Latest News, WVPA Sharing

WVU student athletes give back to the Morgantown community

By AMY SALVATORE

WVU Today

MORGANTOWN, W.Va. – Through a wide-range of activities with organizations and groups of all ages, West Virginia University student-athletes performed more than 460 hours of community service on Saturday in WVU’s first Student-Athlete Day of Service.

The event was organized by West Virginia’s Student-Athlete Development staff, a staff that strives to create comprehensive success across every aspect of the college experience for its students. As representatives of the athletics department, the student-athletes understand the importance of influencing those in many different facets of life and use their placement in the community as a channel to help others.

“We were very excited about our first WVU Athletics’ Day of Service,” said Tangela Cheatham, WVU’s Director of Student-Athlete Enhancement. “In an effort to continuously give back to our community, supporters and friends, we wanted to take a few short hours to make Morgantown a better place. Our student-athletes were able to gain a better sense of appreciation for themselves and the people who love to watch them compete. We’ll look to continue this event annually and watch it continue to grow.”

More than 200 Mountaineers from 10 different teams completed more than 460 hours of community service on Saturday. The total number of hours created an average of nearly three hours of service for each student-athlete.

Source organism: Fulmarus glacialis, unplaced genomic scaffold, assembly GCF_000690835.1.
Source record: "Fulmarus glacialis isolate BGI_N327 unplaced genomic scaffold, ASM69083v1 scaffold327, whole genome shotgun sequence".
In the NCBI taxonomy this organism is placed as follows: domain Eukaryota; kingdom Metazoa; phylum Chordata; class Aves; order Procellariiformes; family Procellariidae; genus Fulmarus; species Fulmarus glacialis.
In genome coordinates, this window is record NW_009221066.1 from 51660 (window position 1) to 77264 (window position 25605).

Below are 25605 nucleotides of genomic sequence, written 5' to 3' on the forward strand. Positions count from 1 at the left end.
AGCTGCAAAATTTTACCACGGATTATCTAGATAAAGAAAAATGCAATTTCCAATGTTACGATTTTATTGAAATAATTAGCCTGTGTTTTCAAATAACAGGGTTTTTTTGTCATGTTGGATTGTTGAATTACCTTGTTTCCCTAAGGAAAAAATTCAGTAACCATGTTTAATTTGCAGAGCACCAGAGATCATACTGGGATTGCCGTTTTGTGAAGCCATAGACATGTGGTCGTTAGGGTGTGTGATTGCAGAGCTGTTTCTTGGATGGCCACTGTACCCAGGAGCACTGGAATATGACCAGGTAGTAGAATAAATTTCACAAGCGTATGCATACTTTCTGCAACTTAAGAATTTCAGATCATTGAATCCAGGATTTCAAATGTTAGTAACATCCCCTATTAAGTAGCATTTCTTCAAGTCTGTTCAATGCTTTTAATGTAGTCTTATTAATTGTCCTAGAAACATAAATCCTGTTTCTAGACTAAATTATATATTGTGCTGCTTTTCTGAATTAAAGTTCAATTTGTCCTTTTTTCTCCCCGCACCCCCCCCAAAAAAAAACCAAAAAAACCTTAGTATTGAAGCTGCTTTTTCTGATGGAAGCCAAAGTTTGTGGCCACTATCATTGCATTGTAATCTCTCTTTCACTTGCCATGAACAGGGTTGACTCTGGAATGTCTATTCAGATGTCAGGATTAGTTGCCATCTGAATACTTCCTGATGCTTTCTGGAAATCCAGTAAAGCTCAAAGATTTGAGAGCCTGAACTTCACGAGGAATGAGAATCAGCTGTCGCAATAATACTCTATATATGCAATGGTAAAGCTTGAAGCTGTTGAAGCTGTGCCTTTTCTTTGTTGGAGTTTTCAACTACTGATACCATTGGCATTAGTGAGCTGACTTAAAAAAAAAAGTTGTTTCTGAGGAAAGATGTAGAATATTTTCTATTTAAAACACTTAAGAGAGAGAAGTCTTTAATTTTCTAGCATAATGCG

The men’s basketball program planted flowers outside of the Sundale Nursing Home, while the football team participated in Community Clean-Up Day, picking up trash in city parks and along the rail trail, with representatives from city commissions and neighborhood coalitions.

The men’s and women’s swimming and diving teams volunteered at the Coopers Rock Foundation, as well as the Old Hemlock Foundation. While at Coopers Rock, the Mountaineers worked to clean up the picnic area. The swimmers and divers also removed leaves and debris from the trails while working with the Old Hemlock Foundation.

The tennis program helped put in a community garden at Bartlett Housing Solutions, Inc., while the wrestling team worked in North Elementary’s garden by spreading and transporting mulch, weeding and planting flowers. Men’s soccer also performed general maintenance and cleanup around the WVU Core Arboretum.

Additionally, the volleyball program helped assist with children activities at Mason-Dixon Historical Park, while gymnastics played games with the residents at Mapleshire. Rifle also assisted Kroger with Take Back Day, collecting expired or unneeded prescription drugs.

“Service means a lot to this team and this department,” said Jordan McCabe, a freshman on the Mountaineer men’s basketball team. “The community is so supportive of us, so it’s nice to go out and give back to them. It’s a lot of fun, and it feels good.”

Community service is a meaningful part of West Virginia University Athletics and the mission of all 17 teams on campus. Creating a bond between the athletic department’s 500 student-athletes and different sectors of the community is a significant piece to creating a world-class experience on campus. And with more than 2,800 hours of service completed in the past year, West Virginia teams are leaving their mark on much more than the success in competition arenas.

For more information on the Mountaineers, visit WVUsports.com.

Read the entire article:

See more from WVU Today

Comments are closed.

Subscribe to Our Newsletter